Lionel de Fonseka – De La Verite Dans L’art

DE LA VERITE DANS L’ART
Lionel de Fonseka Varnasuriya – Copyrights by Editions CHITRA, Paris, 1930 DIALOGUE ENTRE UN ORIENTAL ET UN OCCIDENTAL


This book, again written entirely in French by Lionel was translated and published as ‘The Truth of Decorative Art’ and discusses the western influence on the arts and people of Ceylon

DE LA VERITE DANS L’ART is the first book to be written entirely in French  by Lionel de Fonseka, scholar and author of ‘The Karava Flag’. The book discusses art and influence on life life, and very specially it’s effect on the people of Ceylon during a time of unceasing western influence. The book has been subsequently translated into English and published by Henry Holt and Company in New York around 1914, as ‘On the Truth of Decorative Art‘. 

In it’s presentation, the book conducts a dialog based on the Oriental and Occidental views. (Occidental: meaning a member of one of the occidental peoples; especially  a person of European ancestry). 

The book is dedicated in respect and affection to Simon Richard de Fonseka Warnesuriya Wijetunge Samaranayake, Mudaliyar of the Gate, and Mudaliyar of Salpiti Korale, Ceylon. Lionel was the son of Mudaliyar Simon Richard de Fonseka and wrote this book after his years at Oxford, England.  After his studies he lived and worked in France and Belgium for over 10 years. A few years later he wrote his second book in French, called ‘Les Eaux de Lumier‘, about the apparitions of the Virgin Mary to three little children in Fatima, Portugal.

In the preface to the book Lionel discusses the following;

This dialogue is written primarily for the people of Ceylon. Sinhalese art has hitherto been strictly decorative; and as a Singhalese I view with regret the modern tendency in Ceylon, under Western influences, to abandon our traditions in art and in life. It seems to me that Eastern peoples need to realize at the least that art, education, civilization, admit of a plural; also that what is fortuitously predominant is not necessarily intrinsically excellent. It is regrettable that the rise of Western commerce should involve the decline of Eastern art; but though regrettable, it is not inevitable.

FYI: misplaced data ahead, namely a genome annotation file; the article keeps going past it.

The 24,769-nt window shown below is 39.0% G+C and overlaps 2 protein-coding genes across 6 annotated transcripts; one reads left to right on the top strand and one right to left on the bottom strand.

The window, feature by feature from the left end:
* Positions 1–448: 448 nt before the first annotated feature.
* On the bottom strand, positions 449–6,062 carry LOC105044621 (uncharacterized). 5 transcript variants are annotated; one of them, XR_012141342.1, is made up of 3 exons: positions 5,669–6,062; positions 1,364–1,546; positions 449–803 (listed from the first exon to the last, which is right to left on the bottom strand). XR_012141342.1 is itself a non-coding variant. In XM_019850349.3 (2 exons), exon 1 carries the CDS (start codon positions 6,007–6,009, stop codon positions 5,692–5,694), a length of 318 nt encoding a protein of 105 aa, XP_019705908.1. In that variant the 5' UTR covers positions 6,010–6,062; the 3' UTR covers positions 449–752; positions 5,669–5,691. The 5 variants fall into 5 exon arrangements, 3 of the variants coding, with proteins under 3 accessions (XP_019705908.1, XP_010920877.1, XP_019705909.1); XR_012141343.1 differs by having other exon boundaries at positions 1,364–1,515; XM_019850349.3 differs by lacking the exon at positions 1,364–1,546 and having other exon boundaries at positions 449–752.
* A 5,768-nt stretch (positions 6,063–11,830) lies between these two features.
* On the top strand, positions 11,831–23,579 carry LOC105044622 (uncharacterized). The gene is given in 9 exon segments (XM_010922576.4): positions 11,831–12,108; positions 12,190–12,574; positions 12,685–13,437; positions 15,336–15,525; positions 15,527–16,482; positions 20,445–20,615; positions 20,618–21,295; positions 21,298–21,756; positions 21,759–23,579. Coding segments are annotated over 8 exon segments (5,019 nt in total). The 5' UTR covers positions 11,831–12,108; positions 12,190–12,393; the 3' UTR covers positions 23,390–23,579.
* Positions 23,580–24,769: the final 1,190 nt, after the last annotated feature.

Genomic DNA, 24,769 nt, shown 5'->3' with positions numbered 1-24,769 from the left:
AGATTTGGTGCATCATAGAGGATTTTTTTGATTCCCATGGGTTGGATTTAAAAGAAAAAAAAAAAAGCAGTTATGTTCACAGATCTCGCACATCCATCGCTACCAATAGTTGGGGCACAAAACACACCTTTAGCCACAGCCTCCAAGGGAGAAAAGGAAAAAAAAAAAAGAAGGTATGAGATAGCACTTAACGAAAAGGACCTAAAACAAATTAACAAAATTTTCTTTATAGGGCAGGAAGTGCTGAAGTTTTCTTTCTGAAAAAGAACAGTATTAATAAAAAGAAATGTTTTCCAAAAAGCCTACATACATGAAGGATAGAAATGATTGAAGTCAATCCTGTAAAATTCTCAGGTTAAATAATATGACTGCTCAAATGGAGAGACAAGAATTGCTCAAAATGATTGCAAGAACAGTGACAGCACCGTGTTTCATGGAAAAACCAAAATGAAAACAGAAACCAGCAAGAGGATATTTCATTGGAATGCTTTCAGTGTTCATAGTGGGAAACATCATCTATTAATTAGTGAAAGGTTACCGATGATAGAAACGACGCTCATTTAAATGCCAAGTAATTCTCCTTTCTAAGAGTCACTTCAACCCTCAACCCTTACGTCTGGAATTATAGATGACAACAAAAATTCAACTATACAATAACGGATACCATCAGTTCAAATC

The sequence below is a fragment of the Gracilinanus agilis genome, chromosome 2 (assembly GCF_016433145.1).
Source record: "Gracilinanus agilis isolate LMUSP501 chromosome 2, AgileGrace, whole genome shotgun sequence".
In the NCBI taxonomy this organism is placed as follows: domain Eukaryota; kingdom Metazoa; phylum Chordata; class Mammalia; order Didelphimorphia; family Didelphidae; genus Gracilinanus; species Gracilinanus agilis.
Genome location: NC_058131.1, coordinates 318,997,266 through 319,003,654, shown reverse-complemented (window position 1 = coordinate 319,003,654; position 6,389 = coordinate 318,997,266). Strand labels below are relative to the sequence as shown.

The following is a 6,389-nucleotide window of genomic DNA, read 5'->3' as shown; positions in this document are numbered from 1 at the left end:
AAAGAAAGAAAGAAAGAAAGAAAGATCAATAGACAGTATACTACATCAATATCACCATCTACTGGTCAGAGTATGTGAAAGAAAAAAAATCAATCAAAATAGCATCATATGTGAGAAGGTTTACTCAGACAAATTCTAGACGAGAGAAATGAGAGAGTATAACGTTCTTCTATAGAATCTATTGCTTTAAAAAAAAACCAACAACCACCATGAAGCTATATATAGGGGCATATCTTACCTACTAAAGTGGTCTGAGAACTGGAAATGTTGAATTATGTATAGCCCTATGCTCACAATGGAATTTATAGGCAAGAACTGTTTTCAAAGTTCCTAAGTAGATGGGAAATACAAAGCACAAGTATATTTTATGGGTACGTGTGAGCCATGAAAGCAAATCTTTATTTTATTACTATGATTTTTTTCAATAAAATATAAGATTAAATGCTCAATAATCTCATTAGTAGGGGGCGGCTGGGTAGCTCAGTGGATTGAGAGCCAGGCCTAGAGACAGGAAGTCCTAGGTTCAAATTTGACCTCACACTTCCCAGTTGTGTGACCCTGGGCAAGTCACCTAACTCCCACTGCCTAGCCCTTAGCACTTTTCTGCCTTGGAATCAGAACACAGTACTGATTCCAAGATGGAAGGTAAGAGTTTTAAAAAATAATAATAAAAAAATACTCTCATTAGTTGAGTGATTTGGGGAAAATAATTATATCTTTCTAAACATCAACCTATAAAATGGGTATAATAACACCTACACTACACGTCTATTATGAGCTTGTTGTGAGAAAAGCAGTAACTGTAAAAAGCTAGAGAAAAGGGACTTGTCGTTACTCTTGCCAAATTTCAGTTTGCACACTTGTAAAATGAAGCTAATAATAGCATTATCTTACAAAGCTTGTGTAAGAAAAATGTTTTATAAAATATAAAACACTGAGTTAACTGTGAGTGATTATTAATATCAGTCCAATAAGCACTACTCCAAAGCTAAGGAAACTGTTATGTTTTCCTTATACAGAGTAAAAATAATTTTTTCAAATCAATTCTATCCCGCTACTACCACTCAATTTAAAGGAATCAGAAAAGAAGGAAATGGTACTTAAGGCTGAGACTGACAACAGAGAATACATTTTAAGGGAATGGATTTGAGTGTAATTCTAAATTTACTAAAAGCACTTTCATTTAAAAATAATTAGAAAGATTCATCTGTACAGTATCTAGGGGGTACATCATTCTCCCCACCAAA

I would remind the Singhalese people of the best traditions of our art by calling to mind a work of our King, Detu Tissa, an artist of the 4th century, who in the words of the Mahawamsa, “was a skilful carver, who executed many arduous undertakings in painting, and taught it to his subjects. He modeled a statue of Buddha so exquisitely that he seemed to have been inspired; and for it he made an altar, and gilt an edifice inlaid with ivory.”

His wish may have come true, as the book has been received positively in Ceylon, and influenced many artist of that time who were trying to break free of the western influences and find a style of their own. The following account is found in a book by Neville Weereratne on ‘The Art of Richard Gabriel’ (page 46). He quotes S P Amerasingham. 

Gabriel’s work was sought after by discerning critics like Lionel de Fonseka whose book “On the Truth of Decorative Art ” is held to be a classic of it’s kind , influencing Ananda Coomaraswamy, Romain Rolland and Eric Gill in their time. De Fonseka had two Gabriels in his collection, ‘Virgin & child’ and a narrative painting called ‘St Francis and the poor man’.

Neville Weeraratne, renowned artist now settled in Australia recalls the days he used to meet Lionel, and gives us an ‘insight ‘ as to why he wrote this book. Writing specially to this web site thru his friend Dr. Srilal Fernando in Australia, Neville recalls this great man; 

Yes, I knew Lionel de Fonseka. I don’t know too much about him except that he wrote the ‘Dialogue’, which was highly regarded by many intellectuals of the time. According to his nephew Errol de Fonseka, Lionel wrote this book primarily to satisfy his father, that he was using his time at Oxford to good purpose. Lionel was more proud of a piece which was published by the “Punch” magazine, but I have not seen it. Lionel also wrote a weekly column for the Ceylon Catholic Messenger which, I recall, was very well received.

Lionel was an articulate defender of the Church and had many original ideas on subjects that were at one time dismissed as unworthy of good Catholics. For instance, he believed in Astronomy as a science and quoted the use of astronomical signs and myth quite seriously to show that there was more to it than superstition, the Bible being one of his principal sources. 

He also condemned Acting, as a denial of self, of the God-given personality which it was our business to protect and nurture. By taking on other personalities, an actor was eroding his own. Apart from that, I used to meet him at his home down De Fonseka Place, where he entertained me in his vast upstairs library.